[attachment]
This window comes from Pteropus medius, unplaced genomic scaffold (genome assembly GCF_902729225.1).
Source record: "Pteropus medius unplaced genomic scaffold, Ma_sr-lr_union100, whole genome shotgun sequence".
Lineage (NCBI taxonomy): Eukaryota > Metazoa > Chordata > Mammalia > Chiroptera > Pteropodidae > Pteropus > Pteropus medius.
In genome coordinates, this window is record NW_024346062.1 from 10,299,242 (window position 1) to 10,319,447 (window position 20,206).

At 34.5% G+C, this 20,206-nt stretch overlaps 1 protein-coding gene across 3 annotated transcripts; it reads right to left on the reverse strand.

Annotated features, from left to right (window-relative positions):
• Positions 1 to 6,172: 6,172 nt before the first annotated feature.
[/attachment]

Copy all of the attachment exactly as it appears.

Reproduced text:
This window comes from Pteropus medius, unplaced genomic scaffold (genome assembly GCF_902729225.1).
Source record: "Pteropus medius unplaced genomic scaffold, Ma_sr-lr_union100, whole genome shotgun sequence".
Lineage (NCBI taxonomy): Eukaryota > Metazoa > Chordata > Mammalia > Chiroptera > Pteropodidae > Pteropus > Pteropus medius.
In genome coordinates, this window is record NW_024346062.1 from 10,299,242 (window position 1) to 10,319,447 (window position 20,206).

At 34.5% G+C, this 20,206-nt stretch overlaps 1 protein-coding gene across 3 annotated transcripts; it reads right to left on the reverse strand.

Annotated features, from left to right (window-relative positions):
• Positions 1 to 6,172: 6,172 nt before the first annotated feature.